Interview with Sérgio Buniac, Global President of Motorola

Tilt: How have you been dealing with Chinese competitors? Does it become a problem or is it far from being a concern?

SB: We can compete with any manufacturer from any region. It’s not easy, but we’re competitive – it doesn’t hurt to remember that we’re Chinese too [a chinesa Lenovo é dona da Motorola Mobility]. About being a concern is, yes, but not a problem.

What matters to us in the end is the consumer. That’s why we’re bringing stereo sound to the Moto G and other innovations.

Of course, we look at the competition, but that is not what guides us, otherwise we would be doing things at the wrong time and in the wrong way.

For us, the consumer is at the forefront of everything, and competition is healthy. It makes both us and them move faster.

Tilt: The reason for my question is that there is a strong presence of some companies in the gray market [importações feitas por canais não oficiais e que não pagam imposto]. Does it harm you?

SB: We don’t agree with the gray market. It needs to have equity: companies should have investments and pay taxes.

This is an industry problem and people should be aware of it. We have to be competitive with what is right, and criticize what is not healthy.

If you see, we have a factory in the country and we employ more than 8 thousand people. Even so, we have competitive prices. Sometimes the consumer has a false impression when seeing a product that is too cheap, and that’s not cool.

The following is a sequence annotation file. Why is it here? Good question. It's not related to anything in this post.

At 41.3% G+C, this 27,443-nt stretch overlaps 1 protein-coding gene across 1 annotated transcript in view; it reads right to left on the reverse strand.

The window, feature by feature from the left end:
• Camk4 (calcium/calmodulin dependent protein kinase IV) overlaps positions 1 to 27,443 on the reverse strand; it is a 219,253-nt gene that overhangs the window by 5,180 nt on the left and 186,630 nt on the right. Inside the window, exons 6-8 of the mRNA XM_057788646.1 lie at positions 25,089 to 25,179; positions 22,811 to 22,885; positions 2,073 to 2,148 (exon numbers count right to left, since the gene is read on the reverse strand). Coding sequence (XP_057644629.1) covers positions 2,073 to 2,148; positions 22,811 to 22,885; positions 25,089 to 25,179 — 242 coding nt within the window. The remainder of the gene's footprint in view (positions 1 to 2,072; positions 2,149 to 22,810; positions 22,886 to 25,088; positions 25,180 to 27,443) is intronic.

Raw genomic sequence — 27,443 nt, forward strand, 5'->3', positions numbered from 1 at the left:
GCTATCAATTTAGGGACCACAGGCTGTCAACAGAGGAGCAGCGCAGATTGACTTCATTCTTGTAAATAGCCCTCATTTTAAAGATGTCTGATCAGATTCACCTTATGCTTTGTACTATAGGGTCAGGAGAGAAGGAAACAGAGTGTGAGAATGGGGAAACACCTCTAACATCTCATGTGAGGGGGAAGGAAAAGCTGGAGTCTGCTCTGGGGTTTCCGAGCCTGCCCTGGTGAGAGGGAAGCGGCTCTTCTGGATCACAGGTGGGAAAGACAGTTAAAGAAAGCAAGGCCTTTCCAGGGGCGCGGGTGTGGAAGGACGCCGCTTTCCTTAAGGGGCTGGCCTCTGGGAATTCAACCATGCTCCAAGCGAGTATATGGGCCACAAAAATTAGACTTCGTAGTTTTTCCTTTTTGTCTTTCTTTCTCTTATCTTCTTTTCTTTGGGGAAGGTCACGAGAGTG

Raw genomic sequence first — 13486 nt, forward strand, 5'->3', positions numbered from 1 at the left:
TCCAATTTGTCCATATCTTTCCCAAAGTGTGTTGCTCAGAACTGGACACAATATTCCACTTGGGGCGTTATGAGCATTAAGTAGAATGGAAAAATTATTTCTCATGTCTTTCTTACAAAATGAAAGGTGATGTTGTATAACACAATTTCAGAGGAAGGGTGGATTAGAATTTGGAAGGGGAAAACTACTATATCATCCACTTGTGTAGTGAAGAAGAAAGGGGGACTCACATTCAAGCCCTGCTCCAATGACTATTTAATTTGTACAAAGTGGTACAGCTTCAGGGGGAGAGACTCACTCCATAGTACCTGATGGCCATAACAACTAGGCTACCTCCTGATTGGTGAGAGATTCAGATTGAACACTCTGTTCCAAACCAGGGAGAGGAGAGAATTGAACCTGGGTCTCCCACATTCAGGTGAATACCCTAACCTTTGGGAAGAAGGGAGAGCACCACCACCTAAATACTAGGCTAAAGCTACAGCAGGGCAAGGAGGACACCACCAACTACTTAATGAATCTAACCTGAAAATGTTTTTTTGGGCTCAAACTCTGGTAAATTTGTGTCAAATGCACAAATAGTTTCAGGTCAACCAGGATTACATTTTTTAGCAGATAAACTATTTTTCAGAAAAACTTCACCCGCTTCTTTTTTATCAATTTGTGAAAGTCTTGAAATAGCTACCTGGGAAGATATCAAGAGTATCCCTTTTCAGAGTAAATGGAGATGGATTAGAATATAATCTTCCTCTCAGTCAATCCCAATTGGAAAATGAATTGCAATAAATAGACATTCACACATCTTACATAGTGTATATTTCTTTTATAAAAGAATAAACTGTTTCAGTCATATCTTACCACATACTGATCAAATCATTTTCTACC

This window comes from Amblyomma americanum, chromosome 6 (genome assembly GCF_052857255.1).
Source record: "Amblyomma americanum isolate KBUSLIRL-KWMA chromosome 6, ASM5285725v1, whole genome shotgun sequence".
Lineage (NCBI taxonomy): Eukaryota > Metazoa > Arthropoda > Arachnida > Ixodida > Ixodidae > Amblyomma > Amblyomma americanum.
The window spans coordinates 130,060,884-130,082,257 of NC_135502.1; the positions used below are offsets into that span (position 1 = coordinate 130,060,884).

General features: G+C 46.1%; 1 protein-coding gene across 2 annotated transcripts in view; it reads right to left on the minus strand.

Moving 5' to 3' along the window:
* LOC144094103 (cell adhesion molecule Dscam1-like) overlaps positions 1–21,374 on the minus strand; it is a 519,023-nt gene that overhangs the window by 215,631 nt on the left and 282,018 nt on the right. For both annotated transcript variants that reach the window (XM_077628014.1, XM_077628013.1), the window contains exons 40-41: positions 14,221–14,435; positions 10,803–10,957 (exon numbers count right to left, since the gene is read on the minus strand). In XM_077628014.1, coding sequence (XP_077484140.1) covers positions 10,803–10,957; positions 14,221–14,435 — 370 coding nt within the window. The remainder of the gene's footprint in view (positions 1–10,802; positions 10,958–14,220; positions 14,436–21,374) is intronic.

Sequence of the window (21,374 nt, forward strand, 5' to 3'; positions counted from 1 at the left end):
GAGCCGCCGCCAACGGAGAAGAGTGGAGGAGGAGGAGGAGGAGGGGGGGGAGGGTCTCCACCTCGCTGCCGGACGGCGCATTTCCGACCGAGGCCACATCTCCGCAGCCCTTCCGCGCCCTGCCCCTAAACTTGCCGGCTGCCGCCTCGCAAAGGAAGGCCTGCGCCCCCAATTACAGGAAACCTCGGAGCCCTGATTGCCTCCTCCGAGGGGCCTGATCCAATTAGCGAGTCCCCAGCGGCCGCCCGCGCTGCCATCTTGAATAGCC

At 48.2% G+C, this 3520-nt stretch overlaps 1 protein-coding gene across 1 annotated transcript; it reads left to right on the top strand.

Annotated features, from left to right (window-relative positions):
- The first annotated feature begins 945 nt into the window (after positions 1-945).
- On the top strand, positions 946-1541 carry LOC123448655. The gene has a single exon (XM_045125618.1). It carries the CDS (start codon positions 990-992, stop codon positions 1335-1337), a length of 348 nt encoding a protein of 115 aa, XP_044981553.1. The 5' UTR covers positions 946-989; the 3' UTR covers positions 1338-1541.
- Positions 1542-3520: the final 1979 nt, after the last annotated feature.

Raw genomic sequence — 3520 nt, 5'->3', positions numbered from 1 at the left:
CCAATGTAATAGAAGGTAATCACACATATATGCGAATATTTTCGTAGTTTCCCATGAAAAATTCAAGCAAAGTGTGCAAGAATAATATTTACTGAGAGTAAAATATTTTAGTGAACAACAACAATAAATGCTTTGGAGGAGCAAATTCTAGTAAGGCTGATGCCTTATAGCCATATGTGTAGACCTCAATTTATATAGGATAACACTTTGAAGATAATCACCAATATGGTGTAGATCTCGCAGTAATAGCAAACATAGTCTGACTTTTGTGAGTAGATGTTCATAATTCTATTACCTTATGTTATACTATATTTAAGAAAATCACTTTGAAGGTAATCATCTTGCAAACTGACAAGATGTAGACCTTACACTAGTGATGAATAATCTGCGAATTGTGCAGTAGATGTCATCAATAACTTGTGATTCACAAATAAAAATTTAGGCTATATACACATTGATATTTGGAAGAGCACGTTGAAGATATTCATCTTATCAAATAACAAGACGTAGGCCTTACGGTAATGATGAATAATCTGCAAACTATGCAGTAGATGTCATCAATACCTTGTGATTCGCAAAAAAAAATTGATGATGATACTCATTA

this kind of problem [do mercado cinza] resolved with focus. It is an ongoing concern and we know that the authorities have taken action.

Tilt: Haven’t we already reached the peak of smartphone innovation? These days there are no big changes: most phones have good cameras, make great calls and are good for social networks.

SB: Never. This is a conservative view. People adapt to technology. “Do I need 5G? I don’t know.” 6 years from now, people will think: “wow, how did I live without 5G?”.

People’s ability to absorb technology is limitless — which is good, because society evolves through it. It’s not in here itself [apontando para o telefone] that change will come, but what the smartphone will enable you to do.

The phone is personal. So, there are health features that can be enabled, which brings unlimited possibilities. It is the only device that is with the person all day wherever they are. Easily, the phone can be your “personal doctor”.

And I think there’s still a lot to happen, whether in software, hardware, in ecosystem, in seamless — this idea of ​​you being connected to various things. You can improve in latency, in speed.

It also has the hardware part. We will have more folding screens, like the one on the Razr, and new types of interaction.

Anyway, let’s fulfill our role in this part. There’s still a lot of innovation to come.

*The journalist traveled to Chicago at the invitation of Motorola

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